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10 things providers must know about health insurance exchanges

The general public, employers and providers are still relatively unaware of what they're dealing with

Terry McCorvie, president of Alegeus WealthCare Marketplace Solutions understands the complexity of health insurance exchanges. Alegeus provides private insurance exchange platforms, after which public health insurance exchanges are modeled.

McCorvie’s team continuously researches the possible impact of insurance exchanges on the healthcare industry, and in a conversation with Healthcare Finance News, he outlined the top 10 things providers should know about them.

  1. Not all exchanges are the same – Health insurance exchanges are being rolled out from state to state, some built by individual states and others by the federal government. There’s also a robust movement toward adoption of exchanges within the private sector, McCorvie said. “The government is officially calling them ‘marketplaces,’ but  – whatever they are called – insurance exchanges will experience significant growth in coming months and years in both the public and private sectors.” While both public and private markets use the same basic platform, McCorvie said, they have different value propositions and will play different roles moving forward.
  2. A significant education gap still exists – Despite all the talk of HIXs before the Oct. 1 rollout, the general public, employers and providers are still relatively unaware of what they’re dealing with. McCorvie points to a recent study commissioned by Alegeus of more than 500 employee benefit decision makers. It cited that 55 percent are familiar with private insurance exchanges. However, the research findings reinforced that a significant education gap still exists. “Many of those individuals that claimed familiarity were unable to correctly answer basic questions about what they are, how they function, who they are best suited for, and the benefits they offer,” said McCorvie.
  3. Not everybody must have insurance – Gone are the days of pre-existing conditions affecting coverage or not having access to employer-based healthcare. However, some parties are exempt from the Affordable Care Act’s insurance requirement. “There’s a belief the health insurance mandate applies to all consumers, however, there are many who are exempt,” McCorvie said. For example, those who work for Congress, unions (illegal to make any changes outside the pre-defined negotiating window), Native Americans and the Amish, are all exempt.
  4. Healthcare is finally becoming a retail experience – Health insurance exchanges were set up to be virtual marketplaces and McCorvie says it’s working. “The consumer is in the driver’s seat more so than ever before,” he said. In an exchange model, he added, consumers gain enhanced plan shopping experience, increased transparency – especially as relates to price – and greater decision support tools and resources, among others.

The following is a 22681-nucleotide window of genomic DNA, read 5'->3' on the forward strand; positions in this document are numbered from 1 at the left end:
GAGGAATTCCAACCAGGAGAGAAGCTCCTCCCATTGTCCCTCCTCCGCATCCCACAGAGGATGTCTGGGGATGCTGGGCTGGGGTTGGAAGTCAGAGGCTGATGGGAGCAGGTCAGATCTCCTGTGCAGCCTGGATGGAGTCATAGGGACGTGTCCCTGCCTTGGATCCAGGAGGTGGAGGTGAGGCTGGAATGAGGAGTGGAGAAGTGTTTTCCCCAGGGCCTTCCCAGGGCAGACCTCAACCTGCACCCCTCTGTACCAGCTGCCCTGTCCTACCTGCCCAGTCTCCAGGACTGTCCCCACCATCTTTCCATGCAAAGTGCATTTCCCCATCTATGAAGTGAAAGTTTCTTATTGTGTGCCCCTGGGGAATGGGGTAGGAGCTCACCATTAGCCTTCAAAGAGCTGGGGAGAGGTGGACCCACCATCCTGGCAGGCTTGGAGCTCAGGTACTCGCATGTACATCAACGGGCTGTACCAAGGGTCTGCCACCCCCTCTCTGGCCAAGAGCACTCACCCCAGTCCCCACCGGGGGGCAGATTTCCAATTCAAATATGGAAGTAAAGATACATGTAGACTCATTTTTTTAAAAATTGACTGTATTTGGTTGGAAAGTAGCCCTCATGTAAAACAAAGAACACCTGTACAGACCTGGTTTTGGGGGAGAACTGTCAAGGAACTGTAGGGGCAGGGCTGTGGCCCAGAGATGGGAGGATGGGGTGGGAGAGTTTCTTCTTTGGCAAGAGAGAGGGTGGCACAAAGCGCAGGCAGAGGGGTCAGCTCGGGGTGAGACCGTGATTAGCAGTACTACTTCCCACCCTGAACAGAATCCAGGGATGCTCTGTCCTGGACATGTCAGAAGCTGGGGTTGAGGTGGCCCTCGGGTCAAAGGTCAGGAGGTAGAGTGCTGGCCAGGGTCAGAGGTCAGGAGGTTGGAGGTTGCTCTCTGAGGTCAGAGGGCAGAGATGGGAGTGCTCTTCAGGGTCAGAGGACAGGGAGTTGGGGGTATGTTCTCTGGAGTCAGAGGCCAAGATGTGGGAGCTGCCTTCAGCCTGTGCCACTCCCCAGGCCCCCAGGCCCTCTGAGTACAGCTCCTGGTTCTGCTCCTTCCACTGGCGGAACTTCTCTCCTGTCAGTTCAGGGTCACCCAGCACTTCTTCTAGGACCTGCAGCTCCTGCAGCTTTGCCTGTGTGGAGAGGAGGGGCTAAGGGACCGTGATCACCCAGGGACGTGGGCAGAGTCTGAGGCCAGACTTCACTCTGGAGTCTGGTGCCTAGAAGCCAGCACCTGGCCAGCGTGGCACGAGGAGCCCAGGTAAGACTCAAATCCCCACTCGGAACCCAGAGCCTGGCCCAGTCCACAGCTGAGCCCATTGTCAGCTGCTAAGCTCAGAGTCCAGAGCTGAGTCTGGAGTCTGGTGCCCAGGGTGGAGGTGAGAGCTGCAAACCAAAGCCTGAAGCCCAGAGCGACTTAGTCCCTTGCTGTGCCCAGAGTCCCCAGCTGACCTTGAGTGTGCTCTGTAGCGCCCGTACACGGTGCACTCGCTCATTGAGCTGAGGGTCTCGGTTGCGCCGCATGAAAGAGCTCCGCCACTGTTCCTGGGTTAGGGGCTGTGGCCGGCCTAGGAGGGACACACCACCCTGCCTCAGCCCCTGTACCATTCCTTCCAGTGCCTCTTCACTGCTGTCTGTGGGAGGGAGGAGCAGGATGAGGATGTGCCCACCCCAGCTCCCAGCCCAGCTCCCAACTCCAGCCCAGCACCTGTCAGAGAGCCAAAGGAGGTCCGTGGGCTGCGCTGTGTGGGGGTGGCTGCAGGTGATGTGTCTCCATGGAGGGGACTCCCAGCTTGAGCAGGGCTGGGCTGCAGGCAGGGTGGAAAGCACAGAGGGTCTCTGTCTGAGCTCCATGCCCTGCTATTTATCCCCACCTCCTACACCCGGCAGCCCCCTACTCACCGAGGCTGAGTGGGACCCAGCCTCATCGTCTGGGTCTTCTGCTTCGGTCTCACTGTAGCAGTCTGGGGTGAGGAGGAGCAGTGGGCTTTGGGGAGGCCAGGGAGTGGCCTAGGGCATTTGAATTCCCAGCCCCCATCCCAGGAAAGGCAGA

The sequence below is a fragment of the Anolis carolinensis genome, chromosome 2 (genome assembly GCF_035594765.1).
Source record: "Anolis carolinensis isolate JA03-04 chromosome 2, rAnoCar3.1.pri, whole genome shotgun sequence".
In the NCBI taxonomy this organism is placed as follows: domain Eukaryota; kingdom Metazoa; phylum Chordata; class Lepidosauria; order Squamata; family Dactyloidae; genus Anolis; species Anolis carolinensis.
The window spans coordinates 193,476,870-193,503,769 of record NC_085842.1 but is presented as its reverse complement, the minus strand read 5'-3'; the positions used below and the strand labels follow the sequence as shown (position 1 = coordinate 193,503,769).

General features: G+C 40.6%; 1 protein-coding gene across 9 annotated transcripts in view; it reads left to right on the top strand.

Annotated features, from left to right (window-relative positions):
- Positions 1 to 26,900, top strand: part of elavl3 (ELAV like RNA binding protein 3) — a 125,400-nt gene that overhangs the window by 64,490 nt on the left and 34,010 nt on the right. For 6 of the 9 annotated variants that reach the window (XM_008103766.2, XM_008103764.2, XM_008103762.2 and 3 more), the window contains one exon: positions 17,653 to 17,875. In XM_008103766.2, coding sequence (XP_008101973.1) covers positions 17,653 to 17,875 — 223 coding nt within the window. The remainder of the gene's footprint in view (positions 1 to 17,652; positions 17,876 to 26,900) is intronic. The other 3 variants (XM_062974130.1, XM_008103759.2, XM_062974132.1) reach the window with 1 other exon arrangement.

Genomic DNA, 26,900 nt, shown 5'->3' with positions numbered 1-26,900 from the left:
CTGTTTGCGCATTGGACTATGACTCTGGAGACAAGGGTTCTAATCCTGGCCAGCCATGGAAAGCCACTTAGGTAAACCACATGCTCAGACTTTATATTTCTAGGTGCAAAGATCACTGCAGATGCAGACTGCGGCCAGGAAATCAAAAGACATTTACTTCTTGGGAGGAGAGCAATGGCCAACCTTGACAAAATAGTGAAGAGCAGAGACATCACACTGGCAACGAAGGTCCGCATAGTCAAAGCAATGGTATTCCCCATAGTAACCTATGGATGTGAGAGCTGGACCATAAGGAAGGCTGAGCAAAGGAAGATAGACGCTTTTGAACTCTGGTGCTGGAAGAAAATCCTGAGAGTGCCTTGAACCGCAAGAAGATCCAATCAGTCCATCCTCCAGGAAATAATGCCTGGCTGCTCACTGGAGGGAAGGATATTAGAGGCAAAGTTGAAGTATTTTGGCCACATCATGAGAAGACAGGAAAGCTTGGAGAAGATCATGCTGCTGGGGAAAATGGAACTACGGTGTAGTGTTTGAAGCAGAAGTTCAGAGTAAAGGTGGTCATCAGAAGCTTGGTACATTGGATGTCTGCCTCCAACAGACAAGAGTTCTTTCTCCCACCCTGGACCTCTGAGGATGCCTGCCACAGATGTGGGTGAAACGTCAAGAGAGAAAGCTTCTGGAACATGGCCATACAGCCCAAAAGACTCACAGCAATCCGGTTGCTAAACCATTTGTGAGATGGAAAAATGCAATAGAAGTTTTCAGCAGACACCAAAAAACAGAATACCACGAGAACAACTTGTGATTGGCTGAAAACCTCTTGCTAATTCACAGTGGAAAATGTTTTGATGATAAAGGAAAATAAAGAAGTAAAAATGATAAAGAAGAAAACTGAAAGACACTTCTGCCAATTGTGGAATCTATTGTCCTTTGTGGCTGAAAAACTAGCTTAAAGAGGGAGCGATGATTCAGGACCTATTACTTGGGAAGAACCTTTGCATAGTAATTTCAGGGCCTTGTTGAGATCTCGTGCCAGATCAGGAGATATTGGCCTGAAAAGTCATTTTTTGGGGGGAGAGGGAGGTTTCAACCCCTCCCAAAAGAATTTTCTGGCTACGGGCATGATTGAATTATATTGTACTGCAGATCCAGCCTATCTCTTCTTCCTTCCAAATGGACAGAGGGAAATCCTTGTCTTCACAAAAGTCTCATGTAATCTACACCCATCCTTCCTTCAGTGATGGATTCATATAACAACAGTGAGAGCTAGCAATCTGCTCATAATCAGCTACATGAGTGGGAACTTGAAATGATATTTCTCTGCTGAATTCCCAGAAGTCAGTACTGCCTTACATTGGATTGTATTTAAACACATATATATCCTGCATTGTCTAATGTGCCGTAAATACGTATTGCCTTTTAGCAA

5. Health insurance exchanges are educating people – Despite most consumers being completely unaware of how exchanges work, those who are participating are becoming more knowledgeable about their healthcare coverage. “Using a single online portal, participants can retrieve the appropriate forms they need, manage consumer-directed healthcare accounts, see where their dollars are being spent and process the desired changes,” McCorvie said.
  6. Consumers choose differently in an exchange model – According to McCorvie, those who are participating in exchanges are changing their coverage significantly. For instance, nationwide, 60 percent of employees select lower premium plans when given the option. “These stats speak to the fact that, when choosing benefit plans with full visibility into cost, participants choose differently than what their employers have historically chosen for them or how they’ve chosen when given limited plan options or cost disclosure,” said McCorvie.
  7. Health plans are feeling the positive effects of the exchange – The public and private marketplaces allow health plans to gain exposure while being a part of the recommended mix for participants. “The exchange model will create efficiencies for health plans around enrollment, premium collection and overall benefit administration costs,” said McCorvie.
  8. Price transparency will drive down costs overall – With an exchange model, participants have complete transparency on price of health plans. Participants see all the plans that meet their individual criteria and what they cost. “This can be beneficial as this model will breed price competition, which often drives down costs,” McCorvie said.
  9. Consumers can be eligible for subsidies but those can end up costing them more – There are many options for participants to determine if they can receive a subsidy from the state or federal public marketplace. However, this is the only place they are eligible and the “bronze plans” can be substantially more expensive in some states than a more enhanced plan that is available on the open market. According to McCorvie, smart consumers will shop around and make sure they fully understand their options – just like in any other major purchase.
  10. Health insurance exchanges are not new – Contrary to the common belief that health insurance exchanges were a result of the Affordable Care Act, they’ve actually been around for about 15 years. “Until now, exchanges have been used in states where the market has been highly deposited, meaning if the participant is 25 or 60 years old, the price they pay for insurance is the same,” McCorvie said. Example states include Massachusetts, New York and Minnesota.

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